There is a huge difference between a light that allows you to simply ride the trail and a light that allows you to ride the trail at near the same pace as with daylight. The Outbound Lighting Ultimate Downhill Package is definitely geared toward the later.
Many lights out there make bold claims about their specifications. Overinflating actual lumens, run times and LED quality seem to be common practice. So how do you figure out which light to buy? That’s not always easy. Even the reputable big brands put out questionable lights with poor beam patterns and overall quality.
The idea with this package is that you run one light on the bars and one light on the helmet. I normally don’t choose to ride with a helmet light mainly due to the added weight on my helmet. For most of my night riding on familiar trails a bright and wide beam on the bars is good enough. If I was really wanting to ride as fast at night as during the day though, this two-light setup would be mandatory.
As trails get rough, I’ve always found that the added weight on the helmet requires a more than comfortable tightness of the helmet retention to keep it from moving. The key is either having a really lightweight all-in-one battery/light head unit or to use a light like this where you put the battery in a pack. Anything much more than a quarter-pound on the helmet is more than I like.
Outbound Lighting Trail Edition/Ultimate DH Package | $200 for Trail Edition or $390 for Ultimate DH Package – 2 lights | 1500 lumens/per light | 2.6 hour burn time on high
Outbounds Ultimate DH Package is composed of two different lights – ” The Trail Edition on the handlebars for that up-close and mid-range fill light, a Road Edition to go on your helmet that gives a wide but punchy light throw that with their powers combined, creates the Ultimate Downhill Package.” The “Trail Edition” beam pattern is about as wide as they come and offers a great view of the trail without turning your bars just to see what may be lurking beside you. Below is with just the Trail Edition displaying the broad and bright beam pattern.
By comparison below: The NiteRider Lumina 1100 Boost OLED’s beam pattern may be great for paved bike paths but not so much for riding trails.
With most battery packs, frame protection (rubber or tape) between the battery to prevent paint damage is required. There is absolutely no reason to do this with the Outbound battery pack since its in a soft stretchy neoprene pouch. This not only takes away that step of protecting your frame but also makes it super easy to get a tight and secure install. The Outbound battery pack with its elasticized velcro is the easiest battery pack installation I’ve experienced.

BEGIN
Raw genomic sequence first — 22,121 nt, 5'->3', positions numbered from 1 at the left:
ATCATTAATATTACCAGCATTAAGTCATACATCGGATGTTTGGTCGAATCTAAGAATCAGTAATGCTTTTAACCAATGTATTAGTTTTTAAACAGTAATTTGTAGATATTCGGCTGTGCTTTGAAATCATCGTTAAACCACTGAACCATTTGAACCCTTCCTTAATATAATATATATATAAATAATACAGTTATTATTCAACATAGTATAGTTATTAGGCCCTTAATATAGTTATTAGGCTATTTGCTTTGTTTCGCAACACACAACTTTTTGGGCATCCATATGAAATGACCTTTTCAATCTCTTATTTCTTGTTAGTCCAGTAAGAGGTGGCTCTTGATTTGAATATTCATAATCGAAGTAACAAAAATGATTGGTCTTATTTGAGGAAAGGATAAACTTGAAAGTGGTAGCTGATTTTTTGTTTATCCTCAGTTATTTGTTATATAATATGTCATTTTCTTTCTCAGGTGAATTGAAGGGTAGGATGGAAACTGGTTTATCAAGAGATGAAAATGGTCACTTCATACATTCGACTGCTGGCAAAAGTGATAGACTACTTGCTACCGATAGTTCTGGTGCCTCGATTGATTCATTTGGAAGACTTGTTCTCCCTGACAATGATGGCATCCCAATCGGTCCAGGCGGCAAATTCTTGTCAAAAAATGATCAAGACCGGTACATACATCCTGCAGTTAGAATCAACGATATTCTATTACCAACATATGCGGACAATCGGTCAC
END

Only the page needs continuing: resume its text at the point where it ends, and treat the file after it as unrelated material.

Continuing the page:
What do I like and dislike about the Outbound lights?
- Super easy installation. You can securely install the light in less than 20 seconds.
- The light head is simple and the modes are easy to switch through while riding.
- Beam pattern is very wide and transitions smoothly from the center to sides
- Long burn times – with up to 2.6 hours on high and over 3 on medium-high, burn times are excellent
- If you don’t pay close attention to getting the light mount really tight, I did notice the light migrates down in super rough terrain.
The Outbound Lighting Ultimate Downhill light without a doubt lives up to its name. While running the bar and helmet light, I never felt the need for more light. Compared to the more expensive Lights and Motion Seca Race and Glowworm X2 (with wide optics) the Outbound single unit isn’t quite as bright but the differences aren’t massive. Where the Outbound light shines is with great burn times and a high-quality beam pattern. The Ultimate Package is really all the serious trail rider could ask for with everything you need for many hours of fun in the dark. Running the “Trail” light alone on the bars
We did an extensive light test last year that tests a wide range of lights from different companies. I find that this shootout to be very relevant as far as comparing the industries BEST current lights. Check it out here – Mountain Bike Light Shootout
This Post Has 5 Comments
So do you now prefer the outbound trail over the L&M seca enduro?
Have you compared any of them to the
new magicshine 8000 lumen in hybrid mode?
I prefer the OB Ultimate DH package with two lights over the L&M, but if I just wanted to run one light, I still would choose the L&M. A couple of notes: the OB battery pack is super easy to mount with its stretchy neoprene wrap and you don’t have to worry about it damaging your finish. The light mount is also easy, but if you don’t really wrench it down (almost felt like I was going to break the mount) it will migrate down in rough terrain. The L&M battery pack mounting isn’t as nice and I use a piece of rubber tube around it to prevent frame damage. The light mount however is easy and rock-solid (does not move). I haven’t used the Magicshine yet.
Hi,i need help choosing between ob trail vs l&m seca race 6cell..i just want to run one light on my handlebar.thank you
If you’re just choosing one light I would choose the Seca Race with the standard 3-cell since I find I can easily get well over 2 hours of ride time with my old Seca Race 2500/3-cell. I would bet you could get a solid 2.5 hours with the newer Race 2000 by dimming the light on the uphills/slower terrain. If you need more run time than that, look at the Seca Enduro 2500 with the 4 cell battery. Compared to Outbound, I believe that Light & Motion Seca has a brighter and broader overall beam pattern. As I have said before, Light and Motion handlebar mounting is my favorite since it’s so easy and super secure. The Outbounds is also easy, but you have to be very careful to really wrench down the mount or the light will slip down in rough terrain. On the flipside, Outbound’s battery is the easiest to attach very with a stretch neoprene cover that requires no extra frame protection.
Thank you for the help sir☺️